• state that the potential differences across the separate branches of a parallel circuit is the same and apply the principle to new situations or to solve related problems

  • * show an understanding of conservation of charges and energy

  • recall and apply the relevant relations, including R = V/I and those for potential differences in series and in parallel circuits, resistors in series and in parallel, in calculations involving a whole circuit

  • describe the action of a variable potential divider (potentiometer)

  • describe the action of thermistors and light-dependent-resistors and explain their use as input transducers in potential dividers

  • solve simple circuit problems involving thermistors and light-dependent resistors

  • * show understanding of the structure and operation of CRO

        

 

PRACTICAL ELECTRICITY
  • describe the use of the heating effect of electricity in appliances such as kettles, ovens and heaters

  • recall and apply the relationships P = VI and  E = VIt to new situations or to solve related problems.

  • calculate the cost of using electrical appliances where energy unit is the kW h

  • compare the use non-renewable and renewable energy sources such as fossil fuels, nuclear energy, solar energy, wind energy and hydroelectric generation to generate electricity in terms of energy conversion efficiency, cost per kW h produced and environmental impact

  • state the hazards of

      (i)         damaged insulation

      (ii)        overheating of cables

      (iii)       damp conditions

  • explain the use of  fuses and circuit breakers in electrical circuits and of fuse ratings

  • explain the need for earthing metal cases and for double insulation

  • state the meaning of the terms:  live, neutral and earth

  • describe how to wire a mains plug

  • explain why switches (placed after fuses), fuses and circuit breakers are wired into the live conductor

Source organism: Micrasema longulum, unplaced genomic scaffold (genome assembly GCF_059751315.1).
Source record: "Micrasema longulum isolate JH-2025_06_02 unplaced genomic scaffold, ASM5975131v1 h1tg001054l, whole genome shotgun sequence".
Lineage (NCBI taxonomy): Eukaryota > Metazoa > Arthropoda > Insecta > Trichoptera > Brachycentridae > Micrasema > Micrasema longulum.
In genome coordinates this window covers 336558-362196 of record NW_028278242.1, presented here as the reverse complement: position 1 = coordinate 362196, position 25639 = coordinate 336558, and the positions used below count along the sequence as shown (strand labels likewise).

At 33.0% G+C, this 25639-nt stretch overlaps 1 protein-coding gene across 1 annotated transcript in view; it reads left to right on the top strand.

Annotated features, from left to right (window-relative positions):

MAGNETISM

  • state properties of magnets

  • describe induced magnetism

  • describe electrical methods of magnetisation and demagnetization

  • describe the plotting of magnetic field lines with a compass

  • draw the magnetic pattern around a bar magnet and between the poles of two bar magnets

  • distinguish between the magnetic properties and uses of temporary magnets (e.g. iron) and permanent magnets (e.g. steel)

 

 

ELECTROMAGNETISM

  • draw the pattern of magnetic field due to currents in straight wires and in solenoids and state the effect on the magnetic field of changing the magnitude and/or direction of the current

  • describe the applications of the magnetic effect of a current in a circuit breaker

  • describe an experiment to show the force on a current-carrying conductor, and on a beam of charged particles in a magnetic field, including the effect of reversing

      (i)            the current

      (ii)           the direction of the field

  • deduce the relative directions of force, field and current when any two of these quantities are at right angles to each other using Fleming’s left-hand rule

  • describe the field patterns between currents in parallel conductors and relate these to the forces which exist between the conductors (excluding the Earth’s field)

  • explain how a current-carrying coil in a magnetic field experiences a turning effect and that the effect is increased by increasing

      (i)    the number of turns in the coil

      (ii)   the current

  • discuss how this turning effect to the action of an electric motor

  • describe the action of a split-ring commutator in a two-pole, single coil motor and the effect of a soft-iron cylinder

  • * show an understanding of similarities and differences between D.C. motor and A.C. motor

 

 

ELECTROMAGNETIC INDUCTION